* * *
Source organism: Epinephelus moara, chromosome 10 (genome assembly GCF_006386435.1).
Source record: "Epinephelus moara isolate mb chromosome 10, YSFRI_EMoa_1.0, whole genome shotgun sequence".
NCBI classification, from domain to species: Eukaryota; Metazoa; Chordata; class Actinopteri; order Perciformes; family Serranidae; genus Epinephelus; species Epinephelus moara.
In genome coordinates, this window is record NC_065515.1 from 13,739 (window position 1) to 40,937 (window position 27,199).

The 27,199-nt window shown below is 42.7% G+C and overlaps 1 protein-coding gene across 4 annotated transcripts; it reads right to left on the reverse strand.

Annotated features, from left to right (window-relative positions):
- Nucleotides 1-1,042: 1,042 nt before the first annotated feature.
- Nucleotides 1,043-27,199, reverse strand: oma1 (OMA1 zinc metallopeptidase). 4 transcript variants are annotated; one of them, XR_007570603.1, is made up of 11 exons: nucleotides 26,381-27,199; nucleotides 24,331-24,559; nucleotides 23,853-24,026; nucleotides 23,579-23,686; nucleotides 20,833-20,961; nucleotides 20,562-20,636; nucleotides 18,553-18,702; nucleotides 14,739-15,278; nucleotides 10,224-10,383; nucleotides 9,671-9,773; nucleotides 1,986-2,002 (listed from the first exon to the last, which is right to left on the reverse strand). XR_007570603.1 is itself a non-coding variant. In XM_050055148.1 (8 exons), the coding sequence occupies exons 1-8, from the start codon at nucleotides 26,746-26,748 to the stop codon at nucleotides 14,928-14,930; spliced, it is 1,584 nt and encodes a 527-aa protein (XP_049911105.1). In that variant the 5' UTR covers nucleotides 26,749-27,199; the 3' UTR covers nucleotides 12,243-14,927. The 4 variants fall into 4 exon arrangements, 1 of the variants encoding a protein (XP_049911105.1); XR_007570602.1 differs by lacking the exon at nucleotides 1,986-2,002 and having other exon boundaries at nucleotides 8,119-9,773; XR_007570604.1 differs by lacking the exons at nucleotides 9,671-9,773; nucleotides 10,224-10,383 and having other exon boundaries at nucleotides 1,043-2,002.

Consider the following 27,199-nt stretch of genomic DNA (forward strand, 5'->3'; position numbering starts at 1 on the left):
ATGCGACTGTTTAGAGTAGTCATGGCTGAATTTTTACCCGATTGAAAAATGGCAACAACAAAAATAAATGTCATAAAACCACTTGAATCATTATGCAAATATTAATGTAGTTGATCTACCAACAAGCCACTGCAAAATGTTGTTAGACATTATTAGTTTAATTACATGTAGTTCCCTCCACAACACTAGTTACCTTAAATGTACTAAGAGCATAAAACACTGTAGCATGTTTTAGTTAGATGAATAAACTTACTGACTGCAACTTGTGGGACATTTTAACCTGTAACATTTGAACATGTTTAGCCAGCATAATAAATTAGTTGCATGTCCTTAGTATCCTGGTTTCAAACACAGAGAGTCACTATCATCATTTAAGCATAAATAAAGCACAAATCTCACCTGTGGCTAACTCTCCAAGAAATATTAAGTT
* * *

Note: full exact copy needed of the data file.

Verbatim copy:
Source organism: Epinephelus moara, chromosome 10 (genome assembly GCF_006386435.1).
Source record: "Epinephelus moara isolate mb chromosome 10, YSFRI_EMoa_1.0, whole genome shotgun sequence".
NCBI classification, from domain to species: Eukaryota; Metazoa; Chordata; class Actinopteri; order Perciformes; family Serranidae; genus Epinephelus; species Epinephelus moara.
In genome coordinates, this window is record NC_065515.1 from 13,739 (window position 1) to 40,937 (window position 27,199).

The 27,199-nt window shown below is 42.7% G+C and overlaps 1 protein-coding gene across 4 annotated transcripts; it reads right to left on the reverse strand.

Annotated features, from left to right (window-relative positions):
- Nucleotides 1-1,042: 1,042 nt before the first annotated feature.
- Nucleotides 1,043-27,199, reverse strand: oma1 (OMA1 zinc metallopeptidase). 4 transcript variants are annotated; one of them, XR_007570603.1, is made up of 11 exons: nucleotides 26,381-27,199; nucleotides 24,331-24,559; nucleotides 23,853-24,026; nucleotides 23,579-23,686; nucleotides 20,833-20,961; nucleotides 20,562-20,636; nucleotides 18,553-18,702; nucleotides 14,739-15,278; nucleotides 10,224-10,383; nucleotides 9,671-9,773; nucleotides 1,986-2,002 (listed from the first exon to the last, which is right to left on the reverse strand). XR_007570603.1 is itself a non-coding variant. In XM_050055148.1 (8 exons), the coding sequence occupies exons 1-8, from the start codon at nucleotides 26,746-26,748 to the stop codon at nucleotides 14,928-14,930; spliced, it is 1,584 nt and encodes a 527-aa protein (XP_049911105.1). In that variant the 5' UTR covers nucleotides 26,749-27,199; the 3' UTR covers nucleotides 12,243-14,927. The 4 variants fall into 4 exon arrangements, 1 of the variants encoding a protein (XP_049911105.1); XR_007570602.1 differs by lacking the exon at nucleotides 1,986-2,002 and having other exon boundaries at nucleotides 8,119-9,773; XR_007570604.1 differs by lacking the exons at nucleotides 9,671-9,773; nucleotides 10,224-10,383 and having other exon boundaries at nucleotides 1,043-2,002.

Consider the following 27,199-nt stretch of genomic DNA (forward strand, 5'->3'; position numbering starts at 1 on the left):
ATGCGACTGTTTAGAGTAGTCATGGCTGAATTTTTACCCGATTGAAAAATGGCAACAACAAAAATAAATGTCATAAAACCACTTGAATCATTATGCAAATATTAATGTAGTTGATCTACCAACAAGCCACTGCAAAATGTTGTTAGACATTATTAGTTTAATTACATGTAGTTCCCTCCACAACACTAGTTACCTTAAATGTACTAAGAGCATAAAACACTGTAGCATGTTTTAGTTAGATGAATAAACTTACTGACTGCAACTTGTGGGACATTTTAACCTGTAACATTTGAACATGTTTAGCCAGCATAATAAATTAGTTGCATGTCCTTAGTATCCTGGTTTCAAACACAGAGAGTCACTATCATCATTTAAGCATAAATAAAGCACAAATCTCACCTGTGGCTAACTCTCCAAGAAATATTAAGTT